Could it be faster to create one visit to the database and produce back 3000+ plus rows, then manipulate them insinternet &lifier LINQ or faster to create 6 calls returning a few 100 rows at any given time?

It'll entirely rely on the rate from the database, the network bandwidth and latency, the rate from the .Internet machine, the particular queries etc.

Quite simply, we can not provide you with a truthful general answer. I understand which sounds simpler to code :)

Regrettably this is actually the type of factor that you simply can't easily test usefully without getting an exact replica from the production atmosphere - most test conditions are somewhat dissimilar to the development atmosphere, that could seriously alter the results.

Speed is just one consideration among many.

How flexible is the code? How easy could it be to revise and extend once the needs change? How easy will it be for someone else to see and keep your code? How portable is the code? let's say you alter to some diferent DBMS, or perhaps a different progamming language? Are these factors essential in your situation?

With that said, choose the only round trip if other situations are equal or trivial.

You pointed out the single round trip might lead to reading through data you do not need. If all of the data you'll need could be referred to in one result table, then it ought to be easy to devise a question which get that result. That result table might deliver some result data in several row, when the query denormalizes the information. For the reason that situation, you may gain some speed by acquiring the information in a number of result tables, and creating the end result yourself.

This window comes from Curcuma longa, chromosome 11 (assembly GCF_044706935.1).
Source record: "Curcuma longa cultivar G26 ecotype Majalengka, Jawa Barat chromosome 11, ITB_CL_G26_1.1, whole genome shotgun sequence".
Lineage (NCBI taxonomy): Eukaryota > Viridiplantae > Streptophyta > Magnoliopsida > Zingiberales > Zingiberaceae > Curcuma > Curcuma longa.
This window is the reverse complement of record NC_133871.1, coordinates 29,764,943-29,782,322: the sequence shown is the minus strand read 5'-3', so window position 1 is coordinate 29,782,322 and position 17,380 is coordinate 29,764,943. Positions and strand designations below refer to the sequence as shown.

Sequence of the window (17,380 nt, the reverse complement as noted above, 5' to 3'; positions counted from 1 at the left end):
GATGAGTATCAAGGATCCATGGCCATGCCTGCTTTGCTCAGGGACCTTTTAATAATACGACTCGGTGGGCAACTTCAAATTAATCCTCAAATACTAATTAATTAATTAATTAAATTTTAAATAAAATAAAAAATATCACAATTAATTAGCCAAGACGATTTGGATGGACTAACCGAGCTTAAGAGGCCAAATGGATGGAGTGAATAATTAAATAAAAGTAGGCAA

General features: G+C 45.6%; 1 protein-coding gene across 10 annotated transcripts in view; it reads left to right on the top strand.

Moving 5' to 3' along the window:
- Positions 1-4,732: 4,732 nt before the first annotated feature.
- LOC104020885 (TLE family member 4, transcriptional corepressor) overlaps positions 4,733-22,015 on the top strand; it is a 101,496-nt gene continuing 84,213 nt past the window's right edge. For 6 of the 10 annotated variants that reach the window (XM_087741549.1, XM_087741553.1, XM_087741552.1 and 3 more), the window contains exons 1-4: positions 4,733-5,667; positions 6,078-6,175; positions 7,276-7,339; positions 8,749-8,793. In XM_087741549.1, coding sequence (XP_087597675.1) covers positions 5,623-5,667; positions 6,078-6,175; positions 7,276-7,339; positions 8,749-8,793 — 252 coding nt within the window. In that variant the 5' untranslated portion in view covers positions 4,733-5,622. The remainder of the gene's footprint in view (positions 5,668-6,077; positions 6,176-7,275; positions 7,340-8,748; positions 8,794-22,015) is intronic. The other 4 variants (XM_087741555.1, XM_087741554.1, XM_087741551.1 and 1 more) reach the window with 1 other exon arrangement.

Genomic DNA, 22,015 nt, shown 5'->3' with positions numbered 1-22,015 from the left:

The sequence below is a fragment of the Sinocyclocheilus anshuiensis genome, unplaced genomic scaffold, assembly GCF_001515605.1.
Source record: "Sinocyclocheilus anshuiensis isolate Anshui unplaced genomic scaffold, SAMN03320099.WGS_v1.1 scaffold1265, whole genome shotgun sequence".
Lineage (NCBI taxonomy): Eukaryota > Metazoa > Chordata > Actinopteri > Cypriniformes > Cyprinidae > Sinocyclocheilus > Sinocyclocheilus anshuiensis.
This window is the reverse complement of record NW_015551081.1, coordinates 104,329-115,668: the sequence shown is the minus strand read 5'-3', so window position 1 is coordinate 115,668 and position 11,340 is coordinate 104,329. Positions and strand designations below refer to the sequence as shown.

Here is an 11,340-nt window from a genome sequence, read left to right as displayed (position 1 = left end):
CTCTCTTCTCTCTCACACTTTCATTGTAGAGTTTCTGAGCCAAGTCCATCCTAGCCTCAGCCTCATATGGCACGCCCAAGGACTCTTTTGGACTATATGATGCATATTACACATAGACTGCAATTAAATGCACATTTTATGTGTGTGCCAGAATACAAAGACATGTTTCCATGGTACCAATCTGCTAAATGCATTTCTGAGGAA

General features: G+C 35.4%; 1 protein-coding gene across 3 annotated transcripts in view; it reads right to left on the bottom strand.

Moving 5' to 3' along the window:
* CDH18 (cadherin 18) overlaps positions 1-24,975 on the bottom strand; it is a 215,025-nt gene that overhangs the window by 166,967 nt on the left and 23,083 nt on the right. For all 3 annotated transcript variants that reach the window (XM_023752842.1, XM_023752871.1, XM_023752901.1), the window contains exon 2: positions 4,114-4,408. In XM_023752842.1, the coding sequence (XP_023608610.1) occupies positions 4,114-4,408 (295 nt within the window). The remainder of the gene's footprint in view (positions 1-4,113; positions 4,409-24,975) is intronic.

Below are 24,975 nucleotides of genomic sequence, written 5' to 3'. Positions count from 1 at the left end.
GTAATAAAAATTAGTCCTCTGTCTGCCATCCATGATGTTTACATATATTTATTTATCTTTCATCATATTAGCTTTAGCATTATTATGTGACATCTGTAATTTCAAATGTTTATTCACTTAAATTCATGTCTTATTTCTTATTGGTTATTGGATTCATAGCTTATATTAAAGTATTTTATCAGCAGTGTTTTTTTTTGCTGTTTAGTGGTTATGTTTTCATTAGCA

You have not given enough information to understand just how much programming effort it will likely be to compose just one query in order to compose the information came back by 6 queries.

As others have stated, it is dependent.

the issue I've here's which i require it all, i simply require it displayed individually...

The response to your real question is 1 query for 3000 rows is preferable to 6 queries for 500 rows. (given that you're getting all 3000 rows back regardless)

However, there is no way you are going (to wish) to show 3000 rows at any given time, can there be? In all probability, regardless of using Linq, you are likely to wish to run aggregating queries and obtain the database to complete the meet your needs. You need to hopefully have the ability to construct the SQL (or Linq query) to do all needed logic over night.

Not understanding what you are doing, it's difficult to become more specific.

* Should you absolutely, positively need to regenerate all of the rows, then investigate ToLookup() way of your linq IQueryable< T >. It is extremely handy for grouping leads to non-standard ways.

Oh, and that i recommend LINQPad (free) for testing out queries with Linq. It's lots of good examples, and in addition it teaches you the sql and lambda forms so that you can acquaint yourself with Linq<->lambda form<->Sql.

Knowing which 6 SQL claims you are likely to execute in advance, you are able to bundle them into one call towards the database, and return multiple result sets using ADO or ADO.Internet.

http://support.microsoft.com/kb/311274

Well, the reply is always "it is dependent". Would you like to optimize around the database load or around the application load?

My general answer within this situation is always to use as specific queries as you possibly can in the database level, therefore using 6 calls.

This doesn't directly answer your question, however i requested an issue about link "How fast is Linq".

Possibly the solutions can help you.

Thx

I had been type of thinking "ball park", however it sounds as if its an option factor...the main difference is probably small.

I believed that getting all of the data and adjusting insinternet will be the best - I've nothing concrete to base this on (hence the question), I simply often believe that calls towards the DB are costly and when I understand i want all of the data...have it in a single hit?!?